I gave my class plenty of it because I loved them and they knew it so they lived up to my expectations! They felt they were the BEST CLASS in our school. All our children need loving encouragement.
    However, I’ve seen this lovingly misused by a parent when trying to instill in her children from birth to Grade 3 with a strong self esteem to protect them against the world.
    This parent misused the praise, tried to give lots of encouragement, but the boys misconstrued it as being corrected or not measuring up. There was so much of the cheering them on, rah!ra! rah! kind of attention, so overdone that there was no chance for them once they entered the real world and didn’t win that TROPHY, MEDAL or BLUE RIBBON for first place or weren’t chosen for the team by their peers. They always finished the race but thought they were entitled to the MEDAL for first place. They were truly devastated, crying, etc. and couldn’t deal with not being first and best or having a teacher dote on them. It wore on their self esteem. They were expecting all eyes on them! That was what happened to them in the real world. No matter how much love with which they came into the world this false sense of esteem was a handicap.
    They had to be resilient. And after a time they were. Thst was their well-earned Medal or TROPHY. Children are more resilient than you seem to recognize. These boys eventually taught themselves how to walk down that path Into the community by doing it on their own. Yes mother was at school volunteering, working at lunch counter etc. she was everywhere, watching over her boys as well as the staff, asked for a teacher change, etc. But they had the job of learning where self esteem comes from and their resilience earned them the real medal. They gained courage because they had to work through and problem solve. Which they have done so well. It built character.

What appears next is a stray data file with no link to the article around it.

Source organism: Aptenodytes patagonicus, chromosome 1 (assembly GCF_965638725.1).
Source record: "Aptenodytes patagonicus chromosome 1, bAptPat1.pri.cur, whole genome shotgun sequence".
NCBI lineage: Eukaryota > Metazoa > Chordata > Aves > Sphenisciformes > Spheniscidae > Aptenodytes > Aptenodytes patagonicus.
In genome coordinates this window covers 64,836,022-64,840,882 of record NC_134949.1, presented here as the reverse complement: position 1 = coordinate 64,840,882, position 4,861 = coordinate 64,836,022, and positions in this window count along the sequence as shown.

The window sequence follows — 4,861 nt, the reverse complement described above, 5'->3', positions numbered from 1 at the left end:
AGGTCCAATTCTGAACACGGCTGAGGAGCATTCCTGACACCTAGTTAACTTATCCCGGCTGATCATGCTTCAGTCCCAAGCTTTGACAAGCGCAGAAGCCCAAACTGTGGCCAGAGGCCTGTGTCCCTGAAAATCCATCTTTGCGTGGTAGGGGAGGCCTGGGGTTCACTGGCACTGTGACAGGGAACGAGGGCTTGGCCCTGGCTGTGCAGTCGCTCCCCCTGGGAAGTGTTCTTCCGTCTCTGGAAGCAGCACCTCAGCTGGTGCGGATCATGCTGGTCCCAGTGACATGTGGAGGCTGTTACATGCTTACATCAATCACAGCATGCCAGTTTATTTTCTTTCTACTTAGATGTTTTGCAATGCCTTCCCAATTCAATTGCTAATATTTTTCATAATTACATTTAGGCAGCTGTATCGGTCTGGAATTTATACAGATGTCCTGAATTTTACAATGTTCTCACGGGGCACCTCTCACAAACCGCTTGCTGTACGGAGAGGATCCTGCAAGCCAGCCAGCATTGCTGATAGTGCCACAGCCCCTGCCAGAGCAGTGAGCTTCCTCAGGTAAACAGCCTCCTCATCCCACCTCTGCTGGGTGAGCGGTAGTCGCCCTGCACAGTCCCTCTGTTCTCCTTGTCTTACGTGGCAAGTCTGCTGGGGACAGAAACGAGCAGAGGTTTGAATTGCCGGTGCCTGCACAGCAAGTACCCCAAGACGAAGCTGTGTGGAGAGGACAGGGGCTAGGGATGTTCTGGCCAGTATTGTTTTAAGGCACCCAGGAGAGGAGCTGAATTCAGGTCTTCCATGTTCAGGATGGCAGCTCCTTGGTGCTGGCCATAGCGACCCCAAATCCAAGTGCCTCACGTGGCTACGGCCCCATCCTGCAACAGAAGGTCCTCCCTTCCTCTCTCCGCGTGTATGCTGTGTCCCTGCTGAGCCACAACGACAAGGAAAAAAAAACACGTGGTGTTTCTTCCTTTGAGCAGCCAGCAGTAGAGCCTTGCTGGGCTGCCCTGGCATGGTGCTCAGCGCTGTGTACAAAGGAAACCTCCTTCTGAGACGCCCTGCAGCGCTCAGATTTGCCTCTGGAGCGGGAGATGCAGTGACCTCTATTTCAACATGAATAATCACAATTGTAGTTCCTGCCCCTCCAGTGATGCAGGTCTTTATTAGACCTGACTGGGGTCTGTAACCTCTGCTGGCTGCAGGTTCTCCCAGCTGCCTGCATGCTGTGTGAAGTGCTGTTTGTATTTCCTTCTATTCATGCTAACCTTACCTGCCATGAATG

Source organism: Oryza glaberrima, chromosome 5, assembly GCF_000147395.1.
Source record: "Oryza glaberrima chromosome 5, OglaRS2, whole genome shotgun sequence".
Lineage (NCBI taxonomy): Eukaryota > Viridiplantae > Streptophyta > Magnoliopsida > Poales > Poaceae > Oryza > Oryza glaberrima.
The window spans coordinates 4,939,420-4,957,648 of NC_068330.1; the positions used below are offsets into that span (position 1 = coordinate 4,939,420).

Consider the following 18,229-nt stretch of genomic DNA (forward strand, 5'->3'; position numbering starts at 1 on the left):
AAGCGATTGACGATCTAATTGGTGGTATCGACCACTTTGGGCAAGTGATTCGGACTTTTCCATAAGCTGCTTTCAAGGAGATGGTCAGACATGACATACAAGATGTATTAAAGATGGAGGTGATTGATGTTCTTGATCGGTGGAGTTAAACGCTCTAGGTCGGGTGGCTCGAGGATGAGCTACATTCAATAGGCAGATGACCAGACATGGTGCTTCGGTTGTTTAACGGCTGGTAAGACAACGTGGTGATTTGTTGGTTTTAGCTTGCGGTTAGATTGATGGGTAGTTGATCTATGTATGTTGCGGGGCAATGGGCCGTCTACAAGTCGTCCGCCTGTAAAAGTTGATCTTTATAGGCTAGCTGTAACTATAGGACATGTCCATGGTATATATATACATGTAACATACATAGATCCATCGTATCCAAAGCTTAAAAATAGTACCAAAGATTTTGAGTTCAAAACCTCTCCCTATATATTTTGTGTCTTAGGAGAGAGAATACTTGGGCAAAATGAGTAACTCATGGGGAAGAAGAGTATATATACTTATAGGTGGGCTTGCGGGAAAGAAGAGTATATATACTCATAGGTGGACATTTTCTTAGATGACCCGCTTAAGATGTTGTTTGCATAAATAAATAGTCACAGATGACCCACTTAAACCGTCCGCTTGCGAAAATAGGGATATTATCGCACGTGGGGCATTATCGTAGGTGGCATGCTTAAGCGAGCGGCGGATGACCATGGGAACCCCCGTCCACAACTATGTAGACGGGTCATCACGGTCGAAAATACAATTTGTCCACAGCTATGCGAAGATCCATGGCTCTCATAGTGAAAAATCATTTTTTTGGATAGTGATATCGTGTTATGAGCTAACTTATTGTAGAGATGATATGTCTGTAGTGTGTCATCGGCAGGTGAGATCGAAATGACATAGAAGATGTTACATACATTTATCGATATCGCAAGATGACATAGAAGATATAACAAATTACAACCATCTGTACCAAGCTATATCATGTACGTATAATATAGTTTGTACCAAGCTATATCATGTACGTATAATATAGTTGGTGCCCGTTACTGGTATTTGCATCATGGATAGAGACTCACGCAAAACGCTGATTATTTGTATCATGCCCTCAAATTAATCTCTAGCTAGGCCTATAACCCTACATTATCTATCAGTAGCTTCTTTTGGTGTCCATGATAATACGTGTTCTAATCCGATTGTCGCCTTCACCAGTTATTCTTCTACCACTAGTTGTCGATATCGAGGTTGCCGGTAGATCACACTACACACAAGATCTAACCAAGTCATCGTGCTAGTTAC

Their resilience had earned them self esteem and they climbed their mountain and it gave them the courage to climb that next mountain or run that uphill race. They are an example of the miracle of the human spirit and and I am still watching it unfold as they enter middle school. It might have not been such a struggle if the feeling of entitlement wasn’t there to trip them up in the first place.
    Of course they could not have done it so courageously without love and security from a loving family at home. That’s the cocoon that shelters all of us while we meet and solve the challenges of our world.
    Rah, rah, rah ! and huge hugs and much love to our beautiful, courageous, resilient children.
    They are entitled! ….to our love and encouragement 💗.

    Like

  2. Your article on EVERY KID NEEDS A TROPHY is written with a voice of compassion and love. So glad you’re working with our youth. Love your sentiment and perspective on the unique struggles our youth have in today’s culture.
    I am a mother, grandmother and a retired elementary school teacher which gives me some perspective.
    I say this with love and hope you don’t hear this as a “grumpy voice” from the past.